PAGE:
The changes will not in any way alter the authority of police or intelligence and security agencies to intercept telecommunications, or reduce the checks and balances on how these agencies can access and use private communications information. These matters are dealt with under separate legislation.
The second aspect of the Bill introduces a formal and transparent network security regime. The proposed changes will mean network operators will be obliged to engage with the Government through the GCSB on network security, where it might affect New Zealand’s national security and economic well-being.

“Updating the legislation will ensure New Zealand’s telecommunications companies have a clearer understanding of how to meet their interception obligations while ensuring network infrastructure remains secure, as we move to an increasingly online world,” Ms Adams says.


Gods, I am so out of the loop... Didn't hear about it until today...

One has to ask though.... How do they determine that what some network traffic is about is going to effect national security or the nations economic well being without monitoring everything in the fist place...

talk about Internet lag times increasing in NZ


And I'm the only non-uber geek to reply... :-(

ubergeeknz
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  #813283 7-May-2013 21:10
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The Government already have interception capabilities for data.... this is nothing new.  The excerpt reads like they will just be providing more guidance on network design particularly around security and the like.  Which could be interesting.  Maybe someone with enough free time would care to read the proposal in full and pick out any scary looking bits?

DonGould
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  #813285 7-May-2013 21:14
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ubergeeknz: The Government already have interception capabilities for data.... this is nothing new.  The excerpt reads like they will just be providing more guidance on network design particularly around security and the like.  Which could be interesting.  Maybe someone with enough free time would care to read the proposal in full and pick out any scary looking bits?


There was a bit of discussion about this on the INZ mailing list this morning.  Couple of lawyers did exactly as requested.






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  #813296 7-May-2013 21:33
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DonGould:
freitasm: And seeing no one comment on this, it seems the bill has full support of the citizenry.


No I think we're all just a bit speechless with a sense of powerlessness as well.


That and any comment I make on it is more likely than usual to be seen as that of my employer, who would be affected by the legislation.




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networkn
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  #813300 7-May-2013 21:39
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SaltyNZ:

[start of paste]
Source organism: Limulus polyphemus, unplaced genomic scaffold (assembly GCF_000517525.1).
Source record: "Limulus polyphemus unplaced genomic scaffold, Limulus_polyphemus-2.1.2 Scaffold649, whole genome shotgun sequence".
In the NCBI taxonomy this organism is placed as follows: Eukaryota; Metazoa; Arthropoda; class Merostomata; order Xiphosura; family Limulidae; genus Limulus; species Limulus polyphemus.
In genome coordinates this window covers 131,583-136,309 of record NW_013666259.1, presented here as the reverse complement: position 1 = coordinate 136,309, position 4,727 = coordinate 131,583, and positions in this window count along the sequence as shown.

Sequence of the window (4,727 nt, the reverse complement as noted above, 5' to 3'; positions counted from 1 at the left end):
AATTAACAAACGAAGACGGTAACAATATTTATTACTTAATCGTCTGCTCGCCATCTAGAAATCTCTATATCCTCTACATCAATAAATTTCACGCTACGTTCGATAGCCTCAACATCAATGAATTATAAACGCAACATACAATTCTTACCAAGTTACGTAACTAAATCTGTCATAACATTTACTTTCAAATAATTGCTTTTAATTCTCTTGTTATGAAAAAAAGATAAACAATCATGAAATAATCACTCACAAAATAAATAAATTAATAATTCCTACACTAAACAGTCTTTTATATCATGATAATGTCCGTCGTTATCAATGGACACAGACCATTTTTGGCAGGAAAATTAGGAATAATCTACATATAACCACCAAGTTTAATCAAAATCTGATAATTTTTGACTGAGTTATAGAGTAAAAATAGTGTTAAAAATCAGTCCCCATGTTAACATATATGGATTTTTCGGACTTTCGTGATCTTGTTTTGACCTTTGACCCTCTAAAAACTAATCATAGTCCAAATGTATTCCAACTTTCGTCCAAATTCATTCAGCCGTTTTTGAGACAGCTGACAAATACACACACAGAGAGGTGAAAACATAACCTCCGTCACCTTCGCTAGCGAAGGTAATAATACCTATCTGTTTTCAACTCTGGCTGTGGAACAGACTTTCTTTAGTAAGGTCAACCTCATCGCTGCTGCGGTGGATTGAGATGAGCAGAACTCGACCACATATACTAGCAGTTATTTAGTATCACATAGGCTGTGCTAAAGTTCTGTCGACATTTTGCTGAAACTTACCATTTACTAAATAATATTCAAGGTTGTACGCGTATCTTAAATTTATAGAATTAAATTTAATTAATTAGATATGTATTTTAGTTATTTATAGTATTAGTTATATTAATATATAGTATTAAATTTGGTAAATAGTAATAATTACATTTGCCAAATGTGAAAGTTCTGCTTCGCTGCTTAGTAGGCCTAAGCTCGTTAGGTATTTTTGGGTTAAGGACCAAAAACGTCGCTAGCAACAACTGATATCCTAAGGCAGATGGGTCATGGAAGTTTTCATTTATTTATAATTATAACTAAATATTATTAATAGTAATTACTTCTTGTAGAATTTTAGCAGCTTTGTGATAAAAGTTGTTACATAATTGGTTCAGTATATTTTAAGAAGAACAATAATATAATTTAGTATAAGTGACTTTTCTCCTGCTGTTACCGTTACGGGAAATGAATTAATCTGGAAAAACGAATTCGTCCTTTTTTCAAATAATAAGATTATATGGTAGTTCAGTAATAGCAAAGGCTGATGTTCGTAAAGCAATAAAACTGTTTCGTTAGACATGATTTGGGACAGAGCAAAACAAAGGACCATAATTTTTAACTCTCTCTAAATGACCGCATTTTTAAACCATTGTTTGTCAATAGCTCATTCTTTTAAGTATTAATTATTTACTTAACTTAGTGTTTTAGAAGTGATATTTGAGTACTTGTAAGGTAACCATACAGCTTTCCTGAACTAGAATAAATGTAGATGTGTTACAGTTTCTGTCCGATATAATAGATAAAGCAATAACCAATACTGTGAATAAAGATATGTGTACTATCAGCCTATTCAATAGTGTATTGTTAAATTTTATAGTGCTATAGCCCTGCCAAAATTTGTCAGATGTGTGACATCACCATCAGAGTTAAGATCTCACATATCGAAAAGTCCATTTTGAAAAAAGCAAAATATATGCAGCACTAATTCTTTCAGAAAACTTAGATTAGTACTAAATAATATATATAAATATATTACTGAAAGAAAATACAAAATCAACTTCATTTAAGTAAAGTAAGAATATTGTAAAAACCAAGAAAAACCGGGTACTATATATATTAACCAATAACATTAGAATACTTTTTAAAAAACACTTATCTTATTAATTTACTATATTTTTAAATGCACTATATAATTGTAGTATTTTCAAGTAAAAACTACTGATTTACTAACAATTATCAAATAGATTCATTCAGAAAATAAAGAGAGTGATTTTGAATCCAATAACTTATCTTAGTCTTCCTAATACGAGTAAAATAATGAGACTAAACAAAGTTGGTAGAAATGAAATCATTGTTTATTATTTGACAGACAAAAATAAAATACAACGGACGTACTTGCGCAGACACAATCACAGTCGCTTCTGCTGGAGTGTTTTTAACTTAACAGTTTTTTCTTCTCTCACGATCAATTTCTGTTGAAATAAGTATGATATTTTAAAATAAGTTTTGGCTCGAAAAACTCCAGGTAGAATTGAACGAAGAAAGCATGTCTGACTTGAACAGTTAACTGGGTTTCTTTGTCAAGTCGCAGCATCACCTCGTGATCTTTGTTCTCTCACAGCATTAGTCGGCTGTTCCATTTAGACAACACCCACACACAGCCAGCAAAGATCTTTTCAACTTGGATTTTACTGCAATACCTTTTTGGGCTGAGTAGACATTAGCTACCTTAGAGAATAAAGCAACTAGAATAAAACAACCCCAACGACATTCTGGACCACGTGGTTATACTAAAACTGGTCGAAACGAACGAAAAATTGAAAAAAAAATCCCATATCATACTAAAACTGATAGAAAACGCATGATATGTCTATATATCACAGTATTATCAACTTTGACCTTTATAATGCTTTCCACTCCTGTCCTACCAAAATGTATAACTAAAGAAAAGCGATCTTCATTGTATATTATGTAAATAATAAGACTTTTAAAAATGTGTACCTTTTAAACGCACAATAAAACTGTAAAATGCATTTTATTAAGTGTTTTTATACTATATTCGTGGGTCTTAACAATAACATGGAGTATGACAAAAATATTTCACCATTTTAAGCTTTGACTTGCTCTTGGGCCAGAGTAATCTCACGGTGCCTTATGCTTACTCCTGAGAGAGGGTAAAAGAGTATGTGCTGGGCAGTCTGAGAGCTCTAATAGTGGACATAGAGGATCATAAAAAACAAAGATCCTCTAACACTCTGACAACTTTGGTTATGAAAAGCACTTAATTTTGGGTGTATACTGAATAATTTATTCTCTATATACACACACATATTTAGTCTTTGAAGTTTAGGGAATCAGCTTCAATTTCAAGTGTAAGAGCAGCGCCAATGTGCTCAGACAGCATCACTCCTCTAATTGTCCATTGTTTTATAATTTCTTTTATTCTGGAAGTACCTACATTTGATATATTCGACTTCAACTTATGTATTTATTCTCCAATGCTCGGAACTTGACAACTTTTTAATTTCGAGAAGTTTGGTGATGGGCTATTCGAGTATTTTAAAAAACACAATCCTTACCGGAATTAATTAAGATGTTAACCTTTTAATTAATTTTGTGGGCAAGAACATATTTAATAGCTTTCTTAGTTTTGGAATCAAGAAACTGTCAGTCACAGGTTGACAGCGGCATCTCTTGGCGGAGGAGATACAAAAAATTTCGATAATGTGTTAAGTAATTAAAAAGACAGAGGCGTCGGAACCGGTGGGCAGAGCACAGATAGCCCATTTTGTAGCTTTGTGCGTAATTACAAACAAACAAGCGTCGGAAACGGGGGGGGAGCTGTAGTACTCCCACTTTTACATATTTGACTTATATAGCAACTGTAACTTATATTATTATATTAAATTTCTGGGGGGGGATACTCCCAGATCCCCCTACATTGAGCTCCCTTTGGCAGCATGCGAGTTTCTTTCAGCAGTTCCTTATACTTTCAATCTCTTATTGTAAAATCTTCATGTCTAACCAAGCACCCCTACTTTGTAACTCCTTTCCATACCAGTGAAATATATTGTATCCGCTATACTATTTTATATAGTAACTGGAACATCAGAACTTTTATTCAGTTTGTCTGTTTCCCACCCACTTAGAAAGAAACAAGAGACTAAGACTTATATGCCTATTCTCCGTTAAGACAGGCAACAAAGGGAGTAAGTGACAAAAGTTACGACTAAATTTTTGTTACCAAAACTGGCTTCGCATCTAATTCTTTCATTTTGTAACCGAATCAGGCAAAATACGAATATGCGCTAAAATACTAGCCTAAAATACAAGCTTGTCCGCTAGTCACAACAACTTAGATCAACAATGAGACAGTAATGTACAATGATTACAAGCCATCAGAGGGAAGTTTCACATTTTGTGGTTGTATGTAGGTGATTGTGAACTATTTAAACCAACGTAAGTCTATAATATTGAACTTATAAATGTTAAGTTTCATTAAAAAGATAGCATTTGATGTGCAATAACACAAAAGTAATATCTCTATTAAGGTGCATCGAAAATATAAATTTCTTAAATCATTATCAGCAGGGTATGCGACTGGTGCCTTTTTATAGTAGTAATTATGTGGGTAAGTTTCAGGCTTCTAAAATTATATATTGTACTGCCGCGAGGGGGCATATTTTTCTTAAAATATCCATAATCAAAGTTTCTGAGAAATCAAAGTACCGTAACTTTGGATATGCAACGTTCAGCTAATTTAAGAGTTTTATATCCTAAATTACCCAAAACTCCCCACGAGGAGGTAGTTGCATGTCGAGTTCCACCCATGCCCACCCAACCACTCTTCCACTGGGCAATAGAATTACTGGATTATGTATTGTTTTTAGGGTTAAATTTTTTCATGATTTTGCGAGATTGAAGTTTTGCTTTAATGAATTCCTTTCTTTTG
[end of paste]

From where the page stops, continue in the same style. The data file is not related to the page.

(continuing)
DonGould:
freitasm: And seeing no one comment on this, it seems the bill has full support of the citizenry.


No I think we're all just a bit speechless with a sense of powerlessness as well.


That and any comment I make on it is more likely than usual to be seen as that of my employer, who would be affected by the legislation.




SaltyNZ
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  #813302 7-May-2013 21:41
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networkn:
SaltyNZ:
DonGould:
freitasm: And seeing no one comment on this, it seems the bill has full support of the citizenry.


No I think we're all just a bit speechless with a sense of powerlessness as well.


That and any comment I make on it is more likely than usual to be seen as that of my employer, who would be affected by the legislation.


Well they are underpowered compared to the HP SFF and have far inferior warranties. I understand they are smaller, and I understand the attraction in that, I have a couple of customers who may buy them as remote workstations. It's also worth noting that you require an HDMI Compatible monitor as the adapters we tried with the monitors we had wouldn't work (3 adapters and 3 monitors.  Makes them not retrofitable into some environments.


Er... perhaps posted to the wrong thread? :-)




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oxnsox
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  #813310 7-May-2013 21:50
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Or..... it's some kind of code ;-)

gzt

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#813312 7-May-2013 21:52
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oxnsox: The agencies that have the power and resources to tap you phone or bug your house haven't changed. The bill just let's these folk now (legally?) read your email.

Are you sure about that? Have you actually read this thing and fully understood the implications - instead of just reading the press release?

This is a rhetorical question. I haven't made time to read and understand it either.. lols..